If you’re a business owner, you’ve probably heard someone comment, “The customer is always right.” While this is a nice idea, it’s a hard one to live up to. Sometimes there are rules that you can’t bend, and sometimes your customers make unreasonable demands. Still, there are many ways to show your customers that you value them. Here is your guide to the top seven.
1. Answer the Phone
It may seem obvious, but answering the phone when your customers call with new orders, questions, or complaints is one of the best ways to demonstrate your appreciation. At the same time, making it to the phone probably isn’t your priority if you’re understaffed and overworked. If you don’t have the funds for a full-time receptionist and your office is so loud that you miss calls, invest in an answering service. These services provide you with call answerers at a separate location who have enough information to accurately represent your company. They can also forward calls to you or another employee if they don’t have enough knowledge to handle the call.
2. Listen to Customers
Once you’ve received a customer call through an answering service such as VoiceNation, you need to listen to your client. It’s very easy to talk on the phone with an angry customer as you answer your email, plan your day, or fill out expense reports. Your customers can tell if you’re distracted or multitasking while you take their criticisms or requests, though, and few things are more irritating. When customers take the time to call you, show them respect by listening to their feedback, taking notes, and offering solutions.
3. Think About Your Prices
You have to charge a certain amount of money for your services or products, or else you’ll go bankrupt. When you’re meeting with your sales teams or investors to discuss a price change, though, think about your customers. Are your prices reflective of how much production costs, taking your employees’ labor and material prices into account? Are they fair for how long your customers can use your products? Your customers will probably feel cheated or betrayed if your prices are prohibitively high or you raise them with no explanation.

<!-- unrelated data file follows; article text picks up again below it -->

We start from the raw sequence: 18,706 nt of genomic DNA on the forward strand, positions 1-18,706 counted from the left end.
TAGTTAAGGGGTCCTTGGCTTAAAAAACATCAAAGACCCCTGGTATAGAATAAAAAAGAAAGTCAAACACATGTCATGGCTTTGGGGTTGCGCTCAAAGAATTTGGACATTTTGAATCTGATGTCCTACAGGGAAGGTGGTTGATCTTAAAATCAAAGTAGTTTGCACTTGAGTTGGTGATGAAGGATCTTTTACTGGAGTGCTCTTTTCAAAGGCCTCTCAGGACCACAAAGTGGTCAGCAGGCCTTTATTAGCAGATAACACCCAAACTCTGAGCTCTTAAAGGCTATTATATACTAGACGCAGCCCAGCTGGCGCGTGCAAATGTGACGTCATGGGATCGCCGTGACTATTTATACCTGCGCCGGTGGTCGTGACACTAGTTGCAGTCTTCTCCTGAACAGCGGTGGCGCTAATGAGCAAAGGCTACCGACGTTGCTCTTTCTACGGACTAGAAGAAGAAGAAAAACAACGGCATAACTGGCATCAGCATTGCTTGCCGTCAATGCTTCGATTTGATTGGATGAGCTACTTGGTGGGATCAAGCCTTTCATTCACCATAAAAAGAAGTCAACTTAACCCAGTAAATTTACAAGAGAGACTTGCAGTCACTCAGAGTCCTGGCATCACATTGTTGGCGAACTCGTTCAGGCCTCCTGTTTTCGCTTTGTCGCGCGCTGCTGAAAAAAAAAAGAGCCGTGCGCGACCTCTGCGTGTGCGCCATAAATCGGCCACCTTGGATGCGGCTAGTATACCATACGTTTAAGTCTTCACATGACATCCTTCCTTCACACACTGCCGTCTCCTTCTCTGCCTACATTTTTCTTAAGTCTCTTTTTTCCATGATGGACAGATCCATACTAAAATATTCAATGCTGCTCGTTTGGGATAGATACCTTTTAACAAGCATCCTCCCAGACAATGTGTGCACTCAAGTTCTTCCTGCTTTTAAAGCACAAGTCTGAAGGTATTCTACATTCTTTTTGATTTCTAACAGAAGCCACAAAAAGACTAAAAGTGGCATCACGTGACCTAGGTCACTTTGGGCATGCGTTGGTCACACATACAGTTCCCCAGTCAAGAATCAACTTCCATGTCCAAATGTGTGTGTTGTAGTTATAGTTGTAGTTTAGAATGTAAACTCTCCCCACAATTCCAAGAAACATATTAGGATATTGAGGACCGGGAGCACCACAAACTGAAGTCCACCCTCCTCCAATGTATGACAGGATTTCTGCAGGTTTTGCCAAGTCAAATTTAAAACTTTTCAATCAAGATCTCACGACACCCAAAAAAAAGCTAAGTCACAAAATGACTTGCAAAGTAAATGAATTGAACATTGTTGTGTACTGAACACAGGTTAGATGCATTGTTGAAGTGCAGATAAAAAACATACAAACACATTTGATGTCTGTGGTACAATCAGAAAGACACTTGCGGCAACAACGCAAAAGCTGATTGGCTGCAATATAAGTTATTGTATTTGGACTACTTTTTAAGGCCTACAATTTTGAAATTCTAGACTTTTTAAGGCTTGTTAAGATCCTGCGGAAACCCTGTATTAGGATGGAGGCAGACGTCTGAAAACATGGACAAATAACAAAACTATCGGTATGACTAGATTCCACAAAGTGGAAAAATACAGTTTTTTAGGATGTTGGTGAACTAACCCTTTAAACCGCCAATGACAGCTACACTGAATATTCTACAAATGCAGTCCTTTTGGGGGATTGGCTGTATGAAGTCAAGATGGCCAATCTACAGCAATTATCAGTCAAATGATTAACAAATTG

4. Hold Sales
Even if you choose competitive prices, hold sales at least once a year, and pick a time that relates to your products or mission statement. For example, Arbor Day is a good time for companies that manufacture hiking goods, and International Women’s Day is great for businesses that specialize in women’s clothes. Next, pick your sale type. If you need to get rid of some of your old inventory, offer a buy-one, get-one deal. More traditional sales when you offer a certain percentage off one item or entire transactions work well, too. If you pair a sale with an aggressive marketing campaign, you boost sales enough to make up for your discounted prices.
5. Know Your Audience
Chances are, your products don’t appeal to every single person who could walk into your store. If you have a well-designed product, though, there is a group of people who wants or needs your products badly. For best results, figure out who this group is and target your advertisements, customer service lines, and return policies to them. For example, if your target market is high schoolers, you should prioritize advertising on social media platforms such as Instagram and Snapchat. On the other hand, if your market is working moms, you need flexible return policies.
If you’re not sure who your target market is, send out some customer surveys to find out who is buying your products. Ask about your customers’ ages, gender identities, hobbies, locations, incomes, and reasons for choosing your products. Work with an analyst to look for trends and make useful generalizations about your market, such as the times they’re most likely to visit your store. Then, update your policies to better reflect your market’s needs.
6. Boost Your Website
No one likes slogging through a website with links that don’t work, widgets that are just images, and tons of ads. Take a look at your website and see how user-friendly it is. If it’s been a while since you updated things, work with a web designer to launch a new site that features user-experience design. Don’t forget to optimize it for mobile use, too. For best results, include features such as online ordering services and customer loyalty programs.
7. Be Flexible
Sometimes you can’t get around a rule because it would be unsafe or costly. Whenever possible, though, be flexible with your customers. If people have good reasons for turning in their returns late, try to get them a discount. If you absolutely can’t help, explain why.
Follow these seven tips to show your customers that you value their patronage.